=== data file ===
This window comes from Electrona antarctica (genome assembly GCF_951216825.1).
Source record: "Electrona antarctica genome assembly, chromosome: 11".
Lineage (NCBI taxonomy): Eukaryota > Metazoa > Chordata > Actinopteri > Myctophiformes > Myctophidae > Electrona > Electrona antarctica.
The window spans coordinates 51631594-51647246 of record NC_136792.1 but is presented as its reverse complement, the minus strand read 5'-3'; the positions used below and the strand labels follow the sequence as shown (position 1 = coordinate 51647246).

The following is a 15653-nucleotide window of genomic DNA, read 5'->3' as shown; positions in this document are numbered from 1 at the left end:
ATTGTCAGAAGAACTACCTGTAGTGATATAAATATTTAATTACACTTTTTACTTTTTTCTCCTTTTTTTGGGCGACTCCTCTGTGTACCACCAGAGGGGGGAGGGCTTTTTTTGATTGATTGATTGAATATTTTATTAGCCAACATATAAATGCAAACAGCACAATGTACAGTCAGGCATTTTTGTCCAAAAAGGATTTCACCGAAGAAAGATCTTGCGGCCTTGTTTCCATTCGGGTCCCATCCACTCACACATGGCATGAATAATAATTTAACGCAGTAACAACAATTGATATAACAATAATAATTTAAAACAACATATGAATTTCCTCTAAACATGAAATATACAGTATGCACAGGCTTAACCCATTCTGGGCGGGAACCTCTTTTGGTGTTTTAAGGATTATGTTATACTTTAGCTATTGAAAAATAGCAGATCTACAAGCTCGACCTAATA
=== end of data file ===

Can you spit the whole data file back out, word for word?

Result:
This window comes from Electrona antarctica (genome assembly GCF_951216825.1).
Source record: "Electrona antarctica genome assembly, chromosome: 11".
Lineage (NCBI taxonomy): Eukaryota > Metazoa > Chordata > Actinopteri > Myctophiformes > Myctophidae > Electrona > Electrona antarctica.
The window spans coordinates 51631594-51647246 of record NC_136792.1 but is presented as its reverse complement, the minus strand read 5'-3'; the positions used below and the strand labels follow the sequence as shown (position 1 = coordinate 51647246).

The following is a 15653-nucleotide window of genomic DNA, read 5'->3' as shown; positions in this document are numbered from 1 at the left end:
ATTGTCAGAAGAACTACCTGTAGTGATATAAATATTTAATTACACTTTTTACTTTTTTCTCCTTTTTTTGGGCGACTCCTCTGTGTACCACCAGAGGGGGGAGGGCTTTTTTTGATTGATTGATTGAATATTTTATTAGCCAACATATAAATGCAAACAGCACAATGTACAGTCAGGCATTTTTGTCCAAAAAGGATTTCACCGAAGAAAGATCTTGCGGCCTTGTTTCCATTCGGGTCCCATCCACTCACACATGGCATGAATAATAATTTAACGCAGTAACAACAATTGATATAACAATAATAATTTAAAACAACATATGAATTTCCTCTAAACATGAAATATACAGTATGCACAGGCTTAACCCATTCTGGGCGGGAACCTCTTTTGGTGTTTTAAGGATTATGTTATACTTTAGCTATTGAAAAATAGCAGATCTACAAGCTCGACCTAATA